Forget the Higgs, there’s a new boson in town. At least, this is what is hinted at by the latest data coming from the Large Hadron Collider (LHC). The potential discovery has sent theoretical physicists into a frenzy, with nine papers explaining the data already uploaded on arXiv hours after the results were presented.
The LHC experiments ATLAS and CMS have both detected a bump in the data from the events following the proton-proton collisions. Among the particles produced by the collisions, the experiments saw an excess of photon pairs; this is usually an indication that there is a new particle.
The bump was seen in 50 photon pairs (40 in ATLAS and 10 in CMS) and each pair had an energy of 750 gigaelectronvolts (GeV). This indicates that the potential new particle is a boson (but not necessarily like the Higgs) and it has a mass equivalent to almost 800 protons. Physicists are intrigued as they weren’t expecting anything with that mass.
Although this is very exciting, there is a lot more to do before this hint is proven to be a particle or just a coincidence. The low number of detections corresponds to a low statistical certainty. The ATLAS experiment has a confidence level of 99.99 percent (3.9 sigmas) and CMS has a confidence level of 98.9 percent (2.6 sigmas). These values seem really high, but you can see them as one in 10,000 and a bit more than one in 100, respectively. You wouldn’t get in a plane if those were the odds that it would come crashing down.
New particles can only be confirmed if the confidence level has reached 5 sigmas (99.9999 percent), meaning the detection has only a one in 3.5 million chance of being a fluke. The LHC has finished operations for the year, so reaching the 5 sigma level will be the goal of the machine in 2016.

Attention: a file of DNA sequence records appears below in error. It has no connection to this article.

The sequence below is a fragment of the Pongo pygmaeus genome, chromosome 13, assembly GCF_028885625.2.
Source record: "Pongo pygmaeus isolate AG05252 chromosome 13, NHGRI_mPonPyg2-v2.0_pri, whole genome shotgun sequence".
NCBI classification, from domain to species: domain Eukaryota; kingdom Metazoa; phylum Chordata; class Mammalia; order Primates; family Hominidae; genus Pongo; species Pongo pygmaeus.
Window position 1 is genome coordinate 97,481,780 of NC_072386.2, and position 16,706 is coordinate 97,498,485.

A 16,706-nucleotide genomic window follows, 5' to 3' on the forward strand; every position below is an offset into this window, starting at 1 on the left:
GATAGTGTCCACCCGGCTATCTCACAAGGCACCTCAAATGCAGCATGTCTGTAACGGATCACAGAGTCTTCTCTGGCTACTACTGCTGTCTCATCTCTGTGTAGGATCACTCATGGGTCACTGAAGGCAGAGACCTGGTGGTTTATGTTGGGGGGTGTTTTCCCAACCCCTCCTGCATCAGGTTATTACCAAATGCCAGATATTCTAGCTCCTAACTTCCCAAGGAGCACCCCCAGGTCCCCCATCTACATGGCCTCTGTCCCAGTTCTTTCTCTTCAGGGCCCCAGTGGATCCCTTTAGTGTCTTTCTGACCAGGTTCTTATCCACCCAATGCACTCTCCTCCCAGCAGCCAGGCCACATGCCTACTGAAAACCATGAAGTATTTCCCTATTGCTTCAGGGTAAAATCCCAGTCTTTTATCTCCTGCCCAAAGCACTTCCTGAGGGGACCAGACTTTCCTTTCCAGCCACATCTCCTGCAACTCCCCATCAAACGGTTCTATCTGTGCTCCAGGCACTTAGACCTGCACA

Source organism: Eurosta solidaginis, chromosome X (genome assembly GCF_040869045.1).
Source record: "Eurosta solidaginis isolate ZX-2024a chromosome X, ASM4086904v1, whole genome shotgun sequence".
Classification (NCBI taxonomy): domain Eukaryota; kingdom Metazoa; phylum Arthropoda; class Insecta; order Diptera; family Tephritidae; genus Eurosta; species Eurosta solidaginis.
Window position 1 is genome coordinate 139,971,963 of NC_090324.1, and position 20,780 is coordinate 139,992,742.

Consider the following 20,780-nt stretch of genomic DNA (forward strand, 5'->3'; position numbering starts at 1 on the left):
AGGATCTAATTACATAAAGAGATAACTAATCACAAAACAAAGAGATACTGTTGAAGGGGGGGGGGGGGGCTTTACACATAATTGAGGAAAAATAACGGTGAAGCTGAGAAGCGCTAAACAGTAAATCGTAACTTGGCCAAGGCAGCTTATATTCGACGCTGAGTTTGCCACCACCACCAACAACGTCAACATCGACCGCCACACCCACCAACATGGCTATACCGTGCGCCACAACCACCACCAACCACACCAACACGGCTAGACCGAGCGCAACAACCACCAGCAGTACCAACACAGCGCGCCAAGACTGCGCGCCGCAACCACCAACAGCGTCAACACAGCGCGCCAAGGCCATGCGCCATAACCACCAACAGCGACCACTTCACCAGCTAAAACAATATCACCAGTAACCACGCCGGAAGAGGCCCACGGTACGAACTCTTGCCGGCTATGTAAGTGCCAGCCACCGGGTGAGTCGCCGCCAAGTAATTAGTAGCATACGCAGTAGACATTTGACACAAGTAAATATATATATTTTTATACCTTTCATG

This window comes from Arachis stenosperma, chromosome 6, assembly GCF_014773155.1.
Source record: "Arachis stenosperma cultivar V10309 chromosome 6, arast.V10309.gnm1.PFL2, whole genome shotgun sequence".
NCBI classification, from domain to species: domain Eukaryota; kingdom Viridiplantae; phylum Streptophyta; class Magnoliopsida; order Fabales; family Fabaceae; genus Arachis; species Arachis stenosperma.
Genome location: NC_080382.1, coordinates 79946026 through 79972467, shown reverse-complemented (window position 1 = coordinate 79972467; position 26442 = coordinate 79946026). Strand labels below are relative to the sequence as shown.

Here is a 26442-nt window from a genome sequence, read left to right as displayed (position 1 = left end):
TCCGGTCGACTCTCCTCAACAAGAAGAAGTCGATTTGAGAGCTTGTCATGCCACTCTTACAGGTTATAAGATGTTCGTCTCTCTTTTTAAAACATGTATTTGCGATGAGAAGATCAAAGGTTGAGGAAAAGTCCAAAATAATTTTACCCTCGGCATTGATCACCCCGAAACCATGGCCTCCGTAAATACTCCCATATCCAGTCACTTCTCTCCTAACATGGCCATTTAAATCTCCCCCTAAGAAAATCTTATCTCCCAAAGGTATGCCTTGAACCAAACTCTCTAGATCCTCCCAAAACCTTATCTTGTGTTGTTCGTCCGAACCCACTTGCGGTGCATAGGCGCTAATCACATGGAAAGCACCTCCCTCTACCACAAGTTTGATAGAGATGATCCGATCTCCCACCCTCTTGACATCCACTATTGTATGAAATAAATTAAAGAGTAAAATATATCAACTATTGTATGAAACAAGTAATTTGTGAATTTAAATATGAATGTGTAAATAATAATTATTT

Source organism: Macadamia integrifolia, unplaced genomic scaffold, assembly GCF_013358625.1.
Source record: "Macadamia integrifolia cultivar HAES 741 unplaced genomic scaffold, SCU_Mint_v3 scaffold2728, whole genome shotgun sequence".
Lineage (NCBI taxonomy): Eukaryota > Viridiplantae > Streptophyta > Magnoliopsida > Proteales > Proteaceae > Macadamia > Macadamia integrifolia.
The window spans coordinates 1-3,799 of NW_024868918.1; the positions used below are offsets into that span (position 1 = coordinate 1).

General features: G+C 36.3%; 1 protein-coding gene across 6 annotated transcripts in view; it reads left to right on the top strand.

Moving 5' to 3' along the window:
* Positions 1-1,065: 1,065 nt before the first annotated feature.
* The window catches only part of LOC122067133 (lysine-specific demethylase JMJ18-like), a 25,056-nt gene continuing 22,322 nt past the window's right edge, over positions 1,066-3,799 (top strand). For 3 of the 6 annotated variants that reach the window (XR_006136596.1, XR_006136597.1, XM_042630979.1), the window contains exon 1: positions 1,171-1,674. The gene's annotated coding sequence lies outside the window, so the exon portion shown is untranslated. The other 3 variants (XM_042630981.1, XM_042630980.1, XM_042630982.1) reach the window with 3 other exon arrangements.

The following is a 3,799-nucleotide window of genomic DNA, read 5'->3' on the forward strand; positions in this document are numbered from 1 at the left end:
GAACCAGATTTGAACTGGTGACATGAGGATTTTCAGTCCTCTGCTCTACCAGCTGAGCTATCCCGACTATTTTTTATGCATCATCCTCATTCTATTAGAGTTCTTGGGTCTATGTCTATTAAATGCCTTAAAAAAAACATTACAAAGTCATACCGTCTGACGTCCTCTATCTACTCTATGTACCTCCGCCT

Several theoretical explanations have been put forward to explain the potential new particle. From dark matter to string theory to some exotic version of the standard model of physics, the explanations are squeezing anything possible from the limited data available.
However, the physicists working on ATLAS and CMS are being level-headed when it comes to the bump. Speaking to IFLScience, Professor Dave Charlton, spokesperson for ATLAS, said: "It is too early yet to think that we are seeing anything more than a statistical fluctuation, which is not unlikely."
He continued: "I would rather not speculate on what it might be, if it is not just a chance coincidence – in the experiments, our job is rather to look hard at the data to see if there is more we can learn, and most especially to prepare for the new data samples coming next year. This is what we are doing!"
If these hints turn out to be a discovery, the world of particle physics might not be the same. The LHC will be back online in March and physicists expect 10 times as much data next year. "If there is an actual natural phenomenon behind these fluctuations, we will know," Tiziano Camporesi, a CERN physicist and spokesperson for the CMS team, told Nature.